The IB is a rigorous two year programme that provides both disciplinary and interdisciplinary education, designed to academically challenge students and broaden horizons. It is absolutely essential for students to be organized and follow a timeline as proper time management is crucial in successfully completing the IB programme. At the commencement of year one, students must pick six subjects from a maximum of six groups that pave the way to their desired career, based on their strengths and interests. Typically, students start researching colleges in September and decide which standardized tests to prepare for— such as the SAT, ACT or IELTS— while getting accustomed to all IB requirements.
After preparation for the SAT, students can take it up in December and continue preparing for semester exams that take place in January, which are then used to calculate predicted grades. Students must then start to research topics for their IA and EE and attempt to finalize the first draft by the end of year one. Furthermore, students get another opportunity to take up the SAT in March and can then progress to prepare for the SAT subject tests, if needed. Students must also brainstorm ideas for the TOK exhibition and ensure that they complete it by year one. Once the IB releases the TOK essay prompts, they can spend their summer finishing multiple drafts. As year two may be more strenuous, it is preferred for students to explore and take up extracurricular activities in creativity, activity and service throughout year one.
During year two, students spend most of their time finalising all documentation and prepping for the final examinations. Students also receive their predicted grades and finish college applications in August. While most CAS activities are taken up during the first year, it is still recommended to continue in the second year as well. The next few months are focused towards working and finalising their IAs, EE and the TOK essay so that the students can then start to prepare for the second semester exams in January. Once they have submitted final drafts of all documents in February, students must meticulously prepare for the IB exams throughout March and April.
Once a detailed study of various textbooks for each subject has been done, students must go through subjects guides to see if all topics are covered and practice as many past papers possible. Depending on whether the school conducts mock examinations or not, students will have to create their own study plan accordingly. As the pressure of exams begins to settle in, emotional support, advice and guidance is essential to be on the right path and to ensure stability. Finally, the students take up the final IB exams in the month of May. While each IB school may follow their own timeline, it is important to stick to one that suits your needs in order to ensure academic excellence. Moreover, it is important to keep an open mind and be flexible when taking up the IB.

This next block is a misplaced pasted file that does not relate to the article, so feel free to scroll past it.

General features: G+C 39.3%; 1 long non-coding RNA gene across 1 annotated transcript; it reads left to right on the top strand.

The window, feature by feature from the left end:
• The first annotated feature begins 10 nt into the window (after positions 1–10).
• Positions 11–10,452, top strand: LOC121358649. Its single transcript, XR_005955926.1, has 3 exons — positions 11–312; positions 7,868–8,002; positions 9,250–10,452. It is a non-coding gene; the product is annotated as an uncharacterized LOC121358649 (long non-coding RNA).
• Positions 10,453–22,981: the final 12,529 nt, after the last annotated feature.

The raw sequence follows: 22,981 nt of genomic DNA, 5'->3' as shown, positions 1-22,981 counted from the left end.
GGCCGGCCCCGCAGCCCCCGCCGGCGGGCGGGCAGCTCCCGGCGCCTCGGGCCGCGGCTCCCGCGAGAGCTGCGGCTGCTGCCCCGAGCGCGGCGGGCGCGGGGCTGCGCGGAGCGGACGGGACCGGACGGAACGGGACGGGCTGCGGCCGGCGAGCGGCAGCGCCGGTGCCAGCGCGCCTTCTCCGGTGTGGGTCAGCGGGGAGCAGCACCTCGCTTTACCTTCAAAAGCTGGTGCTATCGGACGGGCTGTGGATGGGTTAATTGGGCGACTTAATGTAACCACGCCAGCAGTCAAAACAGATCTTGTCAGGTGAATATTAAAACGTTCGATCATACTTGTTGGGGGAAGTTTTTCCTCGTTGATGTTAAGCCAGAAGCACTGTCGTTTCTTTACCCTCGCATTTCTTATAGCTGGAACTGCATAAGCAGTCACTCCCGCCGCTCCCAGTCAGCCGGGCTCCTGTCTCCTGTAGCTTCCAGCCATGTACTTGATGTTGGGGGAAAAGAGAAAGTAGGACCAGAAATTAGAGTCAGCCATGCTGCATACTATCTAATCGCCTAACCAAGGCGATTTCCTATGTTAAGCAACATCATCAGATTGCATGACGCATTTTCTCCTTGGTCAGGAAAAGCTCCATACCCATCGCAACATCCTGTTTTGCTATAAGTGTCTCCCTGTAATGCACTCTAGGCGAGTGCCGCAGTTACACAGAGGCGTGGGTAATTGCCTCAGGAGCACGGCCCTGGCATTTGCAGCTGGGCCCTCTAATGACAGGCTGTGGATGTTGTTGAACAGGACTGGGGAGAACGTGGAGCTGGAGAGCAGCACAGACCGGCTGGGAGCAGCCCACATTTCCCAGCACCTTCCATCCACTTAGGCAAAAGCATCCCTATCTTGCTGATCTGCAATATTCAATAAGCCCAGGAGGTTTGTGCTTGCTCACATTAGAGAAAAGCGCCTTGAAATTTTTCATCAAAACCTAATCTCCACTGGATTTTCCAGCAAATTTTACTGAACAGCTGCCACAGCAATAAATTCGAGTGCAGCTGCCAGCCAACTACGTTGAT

The A levels are an internationally recognized program, that spans the last two years of high school. The program can be divided into two halves, the Advanced Subsidiary and the A2, each covering a year. The Advanced Subsidiary is the initial half, immediately following the I/GCSEs, and tends to cover about half the A-level syllabus and weigh heavily in the overall A-Level score.
But it is often also the year a lot of students struggle to catch up in. Not only can students from other boards find it difficult to adapt but even students from the GCSEs may find it tough. The AS level comes with a change in approach to the subjects alongside a jump in the information one has to absorb. But due to its significant contribution- which may vary for subjects- in the calculation of the overall A Level marks, one can not afford to slack this year. In fact, from personal experience I can ensure you that working harder during your AS could substantially decrease the pressure in your last year of school, allowing you to kick back and relax.
This is why, we at Tychr help you make the perfect schedule for your entire year, helping lighten the workload and enjoy the last years of high school. Through insight from alumni and careful consideration of what your academic life requires, from exam preparation to college research and application, we have designed a flexible guideline that allows students to enjoy their academic experience and also excel at it.
The A-levels are an internationally recognized program, that spans the last two years of high school. The program can be divided into two halves, the Advanced Subsidiary and the A2, each covering a year. A Level, also known as A2, is the final year following the AS level and it continues the syllabus where AS leaves off. Although, the papers vary greatly A2 exam also incorporate a lot of which is covered in AS. The marks obtained in this year, for each subject, are combined with those obtained in the previous year and a sum of both are provided as the final A-Level grade, signifying the completion of Secondary School.
Being the last year of school, A2 can be quite tough to cope with, especially considering our need to perfect everything from academics to college applications. Often, by this year students have an idea of which of their subjects require greater effort and which need the same diligence. Students tackling more than the minimum subjects required, may often decide to drop subjects that are not contributing to their overall grade or goal, prioritizing the quality of their grades over quantity of subjects.
Regardless, getting together the right schedule that incorporates study time for school exams and language tests along with time to work on college essays and applications can be tough. This is why Tychr helps curate a flexible schedule that allots time to each alongside providing any materials and guidance needed during their preparations.